Porsche Boxster
The Porsche Communication Management infotainment system has dramatically improved over time. Josh Miller/CNET

Audio is piped through an optional Bose audio system that features 5.1 surround decoding and hides its powered subwoofer behind the dashboard to help keep the audio stage ahead of the driver. Audio quality is great, but with 10 speakers within an arm's reach and 445 watts of total power, what did you expect?

In sum
The Boxster in its base 2.7-liter form isn't a track weapon; for that you have The 911. The Boxster is not a tech-laden cruiser; check out the Cayenne or Panamera for that. The Boxster is a back road bomber and the epitome of the term "canyon carver." If you're the sort that's already predisposed to loving tossable roadsters like the Mazda MX-5 Miata, the Boxster is a quantum leap in performance evolution and a huge step up in appointment. Both vehicles are exceptional for their balance, blending engines that induce grins without overwhelming their great chassis. (I know, drawing a comparison between the Boxster and the Miata isn't helping either vehicle's "girly car" reputation.)

The 2013 Porsche Boxster starts at $49,500, but our tester loaded on $15,735 worth of options. $710 for platinum silver metallic paint here, $3,860 for the PCM system there, $1,790 for PASM, surcharges for steering-wheel controls, 19-inch wheels, leather interior. Porsche even charges $185 for the Porsche crested center caps on the wheels! Add it all up and include a whopping $950 destination charge to reach our as-tested price of $66,185.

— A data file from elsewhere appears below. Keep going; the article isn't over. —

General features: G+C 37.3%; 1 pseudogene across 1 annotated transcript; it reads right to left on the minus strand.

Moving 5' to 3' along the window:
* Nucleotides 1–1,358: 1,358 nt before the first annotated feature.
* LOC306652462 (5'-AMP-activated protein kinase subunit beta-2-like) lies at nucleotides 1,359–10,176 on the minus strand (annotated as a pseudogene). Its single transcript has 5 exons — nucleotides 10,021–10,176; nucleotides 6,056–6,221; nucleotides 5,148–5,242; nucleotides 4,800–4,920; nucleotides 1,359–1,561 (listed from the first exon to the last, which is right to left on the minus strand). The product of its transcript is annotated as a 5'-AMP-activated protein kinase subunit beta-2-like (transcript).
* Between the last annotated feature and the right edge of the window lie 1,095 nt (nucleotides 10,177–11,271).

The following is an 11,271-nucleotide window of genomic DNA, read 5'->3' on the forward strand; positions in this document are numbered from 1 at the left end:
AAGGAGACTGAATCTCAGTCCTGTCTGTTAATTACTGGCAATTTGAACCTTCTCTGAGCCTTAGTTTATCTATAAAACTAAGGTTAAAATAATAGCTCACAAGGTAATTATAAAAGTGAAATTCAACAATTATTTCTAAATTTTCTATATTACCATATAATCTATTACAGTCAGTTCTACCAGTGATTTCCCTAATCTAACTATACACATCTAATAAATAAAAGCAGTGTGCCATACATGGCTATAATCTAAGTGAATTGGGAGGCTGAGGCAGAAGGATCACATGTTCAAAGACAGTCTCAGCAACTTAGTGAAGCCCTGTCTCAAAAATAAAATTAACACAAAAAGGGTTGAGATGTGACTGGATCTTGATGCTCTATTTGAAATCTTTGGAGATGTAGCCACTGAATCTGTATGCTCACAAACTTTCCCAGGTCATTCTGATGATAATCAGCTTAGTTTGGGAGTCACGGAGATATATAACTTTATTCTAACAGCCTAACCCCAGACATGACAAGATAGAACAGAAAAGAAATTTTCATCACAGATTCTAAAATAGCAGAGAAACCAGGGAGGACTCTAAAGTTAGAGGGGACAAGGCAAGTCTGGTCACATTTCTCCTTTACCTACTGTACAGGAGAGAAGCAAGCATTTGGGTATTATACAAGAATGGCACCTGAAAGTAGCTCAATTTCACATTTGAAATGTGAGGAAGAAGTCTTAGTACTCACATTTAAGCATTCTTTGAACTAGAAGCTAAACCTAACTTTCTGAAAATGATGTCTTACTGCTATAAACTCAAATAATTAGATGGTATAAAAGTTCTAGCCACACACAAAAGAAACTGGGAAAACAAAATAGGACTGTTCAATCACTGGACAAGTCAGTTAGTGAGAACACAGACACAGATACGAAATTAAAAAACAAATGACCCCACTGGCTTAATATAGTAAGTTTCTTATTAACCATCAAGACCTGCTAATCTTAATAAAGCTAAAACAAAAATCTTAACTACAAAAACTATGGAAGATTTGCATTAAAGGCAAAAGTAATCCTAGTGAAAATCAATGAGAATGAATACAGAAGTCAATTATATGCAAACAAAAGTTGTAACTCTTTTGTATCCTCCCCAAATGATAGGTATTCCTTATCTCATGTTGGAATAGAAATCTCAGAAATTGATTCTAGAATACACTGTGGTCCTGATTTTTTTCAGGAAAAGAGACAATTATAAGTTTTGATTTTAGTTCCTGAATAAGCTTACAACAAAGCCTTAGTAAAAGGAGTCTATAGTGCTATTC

It's a pretty penny, but there's not much else like the Boxster in the automotive world today. Cars like the Infiniti G convertible or Lexus IS C cost less and offer more daily driver functionality (backseats and cupholders, oh my!) but simply can't match the Boxster's purpose-built performance, svelte roadster aesthetic, and Porsche exclusivity. The BMW Z4 comes close to matching this blend of luxury and performance, but it's a vehicle that's somehow smaller than the Boxster with less storage space, but also significantly heavier. There's also the Mercedes-Benz SLK to consider, but come on, dude, that's a total hairdresser's car.

Tech specs
Model 2013 Porsche Boxster
Trim Base
Powertrain 2.7-liter flat six-cylinder, six-speed manual transmission, rear-wheel drive
EPA fuel economy 20 city, 30 highway, 34 combined mpg
Observed fuel economy n/a
Navigation Optional with traffic
Bluetooth phone support Standard
Disc player single-slot CD
MP3 player support standard analog 3.5mm auxiliary input, USB/iPod connection, Bluetooth audio streaming
Other digital audio SiriusXM satellite radio
Audio system Optional 10-speaker, 445-watt Bose 5.1 system
Driver aids n/a
Base price $49,500
Price as tested $66,185